“Branded products provide orientation and promise quality“
Interview with Johannes Ippach, Director of Public Relations, German Brands Association, Berlin
“Brand management in view of demographic changes is a very vital topic.”
Branded products are innovation drivers and their quality promise is the benchmark that retail also has to be measured up against with its store brands. Johannes Ippach from the German Brands Association holds this view. The association that was founded in 1903 in Berlin is the umbrella organization for the German branded goods industry. Among others, members include Beiersdorf, Coca-Cola, Nestlé, Procter & Gamble, Dr. Oetker, Miele, Hugo Boss, Deutsche Bank, Deutsche Post and Volkswagen.
Branded products have been around for about 100 years. How did the market share of brands develop?
Globally as well as nationwide, the appreciation of brands is advancing. This even pertains to those areas where – due to the growth of particular distribution systems – the overall market share was under pressure. The ”Allensbach Market and media analysis 2012”
shows that since 2004 the percentage of those who believe that “buying branded products pays off“ is continuously increasing again. Fans of branded products mention the quality promise, a good guideline as well as the aura of brands as significant criteria. More than half of branded product fans are fixed on specific brands – and even a quarter of brand skeptics indicate being set on specific brands.
What turns a product into a brand? Is a logo and a decent advertising budget enough for a membership at the Brands Association?
Aside from a distinctive identification mark – you called it a logo – a brand makes a service promise to the market, which lasts and continues to satisfy consumers. A clear brand policy by the manufacturer, response and establishment with the consumer, ubiquity and national brand establishment are required criteria to become a member of the Brands Association.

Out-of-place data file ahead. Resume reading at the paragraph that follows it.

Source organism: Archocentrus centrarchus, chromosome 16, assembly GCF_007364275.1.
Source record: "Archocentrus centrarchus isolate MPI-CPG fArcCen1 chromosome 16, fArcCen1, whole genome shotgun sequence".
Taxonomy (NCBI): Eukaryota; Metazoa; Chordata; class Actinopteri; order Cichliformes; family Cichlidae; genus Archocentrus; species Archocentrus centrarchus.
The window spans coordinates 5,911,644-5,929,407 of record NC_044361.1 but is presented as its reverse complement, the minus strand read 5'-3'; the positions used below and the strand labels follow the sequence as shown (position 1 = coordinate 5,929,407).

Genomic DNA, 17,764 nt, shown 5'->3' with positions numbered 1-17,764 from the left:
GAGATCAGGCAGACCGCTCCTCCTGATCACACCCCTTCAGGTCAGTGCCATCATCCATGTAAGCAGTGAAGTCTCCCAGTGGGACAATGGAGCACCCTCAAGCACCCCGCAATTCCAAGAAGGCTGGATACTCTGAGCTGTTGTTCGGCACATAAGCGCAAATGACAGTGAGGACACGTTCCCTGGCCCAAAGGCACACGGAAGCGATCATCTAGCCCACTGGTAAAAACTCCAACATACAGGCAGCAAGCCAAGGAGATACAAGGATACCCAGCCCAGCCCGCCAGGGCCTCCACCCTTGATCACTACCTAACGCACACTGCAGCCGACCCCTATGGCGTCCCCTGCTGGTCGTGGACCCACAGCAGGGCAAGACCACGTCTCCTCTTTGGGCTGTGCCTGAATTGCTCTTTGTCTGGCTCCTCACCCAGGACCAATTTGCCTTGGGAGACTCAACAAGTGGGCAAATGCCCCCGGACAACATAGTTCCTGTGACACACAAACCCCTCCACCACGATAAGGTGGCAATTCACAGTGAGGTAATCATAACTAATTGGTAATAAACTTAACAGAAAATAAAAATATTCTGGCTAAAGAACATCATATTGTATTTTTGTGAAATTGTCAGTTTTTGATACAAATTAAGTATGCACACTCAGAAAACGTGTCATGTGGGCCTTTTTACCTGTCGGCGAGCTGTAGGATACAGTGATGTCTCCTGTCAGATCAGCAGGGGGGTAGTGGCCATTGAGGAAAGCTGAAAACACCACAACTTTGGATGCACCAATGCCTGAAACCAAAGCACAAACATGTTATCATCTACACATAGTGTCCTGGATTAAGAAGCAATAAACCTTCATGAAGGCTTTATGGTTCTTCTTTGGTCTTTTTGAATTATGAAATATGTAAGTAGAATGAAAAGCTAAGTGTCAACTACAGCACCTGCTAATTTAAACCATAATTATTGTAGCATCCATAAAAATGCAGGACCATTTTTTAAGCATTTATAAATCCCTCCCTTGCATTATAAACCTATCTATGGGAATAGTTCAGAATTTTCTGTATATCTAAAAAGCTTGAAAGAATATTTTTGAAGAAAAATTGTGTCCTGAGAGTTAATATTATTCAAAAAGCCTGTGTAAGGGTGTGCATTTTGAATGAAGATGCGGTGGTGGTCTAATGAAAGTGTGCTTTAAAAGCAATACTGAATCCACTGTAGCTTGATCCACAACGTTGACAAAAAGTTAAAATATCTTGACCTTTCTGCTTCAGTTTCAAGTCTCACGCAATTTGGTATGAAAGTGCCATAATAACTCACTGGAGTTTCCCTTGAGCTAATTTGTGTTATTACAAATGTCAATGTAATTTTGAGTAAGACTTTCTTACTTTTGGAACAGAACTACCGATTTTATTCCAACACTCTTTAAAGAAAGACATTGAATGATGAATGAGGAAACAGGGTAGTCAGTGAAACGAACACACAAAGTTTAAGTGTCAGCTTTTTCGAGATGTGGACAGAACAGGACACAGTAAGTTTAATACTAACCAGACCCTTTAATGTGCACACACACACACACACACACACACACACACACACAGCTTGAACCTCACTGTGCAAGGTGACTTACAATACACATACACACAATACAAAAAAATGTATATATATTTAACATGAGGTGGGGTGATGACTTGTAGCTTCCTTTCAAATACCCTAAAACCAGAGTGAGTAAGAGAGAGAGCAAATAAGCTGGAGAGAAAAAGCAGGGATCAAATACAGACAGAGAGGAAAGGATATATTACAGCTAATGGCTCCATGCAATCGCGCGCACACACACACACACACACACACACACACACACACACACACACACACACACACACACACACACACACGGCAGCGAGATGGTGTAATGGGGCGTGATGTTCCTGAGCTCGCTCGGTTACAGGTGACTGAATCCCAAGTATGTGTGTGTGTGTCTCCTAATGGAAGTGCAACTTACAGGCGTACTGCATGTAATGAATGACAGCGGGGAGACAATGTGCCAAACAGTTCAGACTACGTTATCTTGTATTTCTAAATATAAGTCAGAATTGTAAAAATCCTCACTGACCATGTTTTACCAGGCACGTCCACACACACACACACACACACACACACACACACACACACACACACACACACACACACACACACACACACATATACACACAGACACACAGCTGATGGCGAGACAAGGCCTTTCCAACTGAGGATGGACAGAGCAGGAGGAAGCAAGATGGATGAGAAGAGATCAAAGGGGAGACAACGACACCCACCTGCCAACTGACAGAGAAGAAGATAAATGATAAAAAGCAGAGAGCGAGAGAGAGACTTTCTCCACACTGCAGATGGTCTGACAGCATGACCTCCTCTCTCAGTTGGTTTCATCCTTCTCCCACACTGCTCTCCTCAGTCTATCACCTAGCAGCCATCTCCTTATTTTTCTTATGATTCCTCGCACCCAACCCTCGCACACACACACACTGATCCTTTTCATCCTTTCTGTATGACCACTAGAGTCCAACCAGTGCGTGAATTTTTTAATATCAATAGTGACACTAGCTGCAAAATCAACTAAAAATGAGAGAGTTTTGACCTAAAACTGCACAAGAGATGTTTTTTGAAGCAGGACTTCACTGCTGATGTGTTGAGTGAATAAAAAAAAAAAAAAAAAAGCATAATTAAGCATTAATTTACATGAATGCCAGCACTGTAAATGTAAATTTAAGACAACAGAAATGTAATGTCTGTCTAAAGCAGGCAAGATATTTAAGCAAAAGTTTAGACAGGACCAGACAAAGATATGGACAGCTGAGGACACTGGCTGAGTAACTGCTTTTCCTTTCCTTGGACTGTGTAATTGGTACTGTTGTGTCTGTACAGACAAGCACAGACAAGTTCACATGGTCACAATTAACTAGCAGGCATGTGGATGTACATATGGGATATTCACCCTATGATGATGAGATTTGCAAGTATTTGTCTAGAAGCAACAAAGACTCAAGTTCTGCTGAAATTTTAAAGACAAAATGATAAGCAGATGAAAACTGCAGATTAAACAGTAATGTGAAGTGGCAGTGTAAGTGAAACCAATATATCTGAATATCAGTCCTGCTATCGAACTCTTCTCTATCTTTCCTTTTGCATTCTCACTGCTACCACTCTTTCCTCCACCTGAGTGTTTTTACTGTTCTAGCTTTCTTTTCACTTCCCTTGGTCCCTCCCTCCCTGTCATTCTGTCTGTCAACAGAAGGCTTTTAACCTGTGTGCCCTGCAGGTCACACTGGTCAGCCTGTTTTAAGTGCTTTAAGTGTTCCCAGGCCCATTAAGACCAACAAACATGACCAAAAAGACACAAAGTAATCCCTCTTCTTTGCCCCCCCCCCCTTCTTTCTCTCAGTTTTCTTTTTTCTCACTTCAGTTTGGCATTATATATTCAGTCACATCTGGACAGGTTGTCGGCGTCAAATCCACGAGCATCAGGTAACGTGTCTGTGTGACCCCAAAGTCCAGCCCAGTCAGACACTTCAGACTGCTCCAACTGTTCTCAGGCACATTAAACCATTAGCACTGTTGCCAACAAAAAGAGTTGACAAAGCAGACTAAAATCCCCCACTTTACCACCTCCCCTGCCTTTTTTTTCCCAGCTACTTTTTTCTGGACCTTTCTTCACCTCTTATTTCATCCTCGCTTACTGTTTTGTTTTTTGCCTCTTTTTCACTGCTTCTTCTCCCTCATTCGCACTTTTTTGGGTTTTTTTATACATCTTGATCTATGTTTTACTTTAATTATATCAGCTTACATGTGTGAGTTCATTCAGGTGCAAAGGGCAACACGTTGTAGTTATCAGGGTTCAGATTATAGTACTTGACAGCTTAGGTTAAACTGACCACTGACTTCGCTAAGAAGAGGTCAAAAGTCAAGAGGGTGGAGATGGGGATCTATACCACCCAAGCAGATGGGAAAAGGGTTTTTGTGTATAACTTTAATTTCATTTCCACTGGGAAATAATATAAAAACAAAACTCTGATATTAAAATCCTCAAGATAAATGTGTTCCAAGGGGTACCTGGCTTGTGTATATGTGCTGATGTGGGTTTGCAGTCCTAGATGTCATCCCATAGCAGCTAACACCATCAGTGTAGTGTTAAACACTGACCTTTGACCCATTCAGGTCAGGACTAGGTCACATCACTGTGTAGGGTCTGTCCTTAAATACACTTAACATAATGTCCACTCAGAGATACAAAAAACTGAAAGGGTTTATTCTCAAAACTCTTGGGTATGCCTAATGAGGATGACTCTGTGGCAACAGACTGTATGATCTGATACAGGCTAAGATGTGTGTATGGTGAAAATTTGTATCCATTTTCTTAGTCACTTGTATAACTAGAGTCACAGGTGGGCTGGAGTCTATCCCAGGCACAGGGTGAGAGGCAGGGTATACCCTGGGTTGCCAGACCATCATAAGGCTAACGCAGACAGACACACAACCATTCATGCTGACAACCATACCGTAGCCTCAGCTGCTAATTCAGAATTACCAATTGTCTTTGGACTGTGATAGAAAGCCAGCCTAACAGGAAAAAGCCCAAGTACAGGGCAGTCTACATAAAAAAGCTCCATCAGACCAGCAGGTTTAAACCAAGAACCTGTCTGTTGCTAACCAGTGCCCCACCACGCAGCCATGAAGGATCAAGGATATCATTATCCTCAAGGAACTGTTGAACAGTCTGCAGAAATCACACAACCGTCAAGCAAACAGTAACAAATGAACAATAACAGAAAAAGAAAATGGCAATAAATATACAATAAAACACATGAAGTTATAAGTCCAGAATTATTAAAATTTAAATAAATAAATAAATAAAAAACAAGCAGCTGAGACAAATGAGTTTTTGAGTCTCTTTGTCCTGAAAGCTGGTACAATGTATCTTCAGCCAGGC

Are private brands the natural enemy of classic brands?
Branded and private label products can live well together as long as the trade organizations also promote the significance of brand products accordingly. The trend towards limiting the decision power of consumers and competition through distribution monopolies is alarming. Brands live on competition, and in an environment, that does not shift the economic risks to just one side onto the branded product, brands can deal very well with competition.
Most private label products live from copying and orientation towards the original brand. If retail in the future also bears the cost of brand management, development and funding of innovations and the associated risks, this ”me too” strategy can change a little. Only then will retail learn how difficult it is to establish and manage brands well.
Why do brand manufacturers get involved in producing private brands?
Even if perhaps 10 or 15 years ago some of the manufacturers used this path for short-term capacity utilization, today this happens less frequently. That is because you need two entirely different directions for the branded product and the private label products: on the one hand, you require the best possible quality at justifiable cost and on the other hand, the cheapest offer with still acceptable quality. Both philosophies do not really get along in the same company.
Do you fear consumer journalists who investigate which brand manufacturers also produce cheaper items?
The Brands Association views every one of these inquiries as a chance to explain the mechanisms behind the private label products. After all, there are no “private label products” that are identical to brand products. The differences in favor of the brand products usually start with the development effort, are in the different product specifications or compositions, sophisticated types of packaging, other manufacturing processes and extend to sustainable company management and extensive customer service. Therefore, there are enormous qualitative differences between brand products and private labels. When it comes to investments in innovations, brand products are also always trailblazers. Imitations by private brands take place with correspondingly small risk after the brand product has proven successful.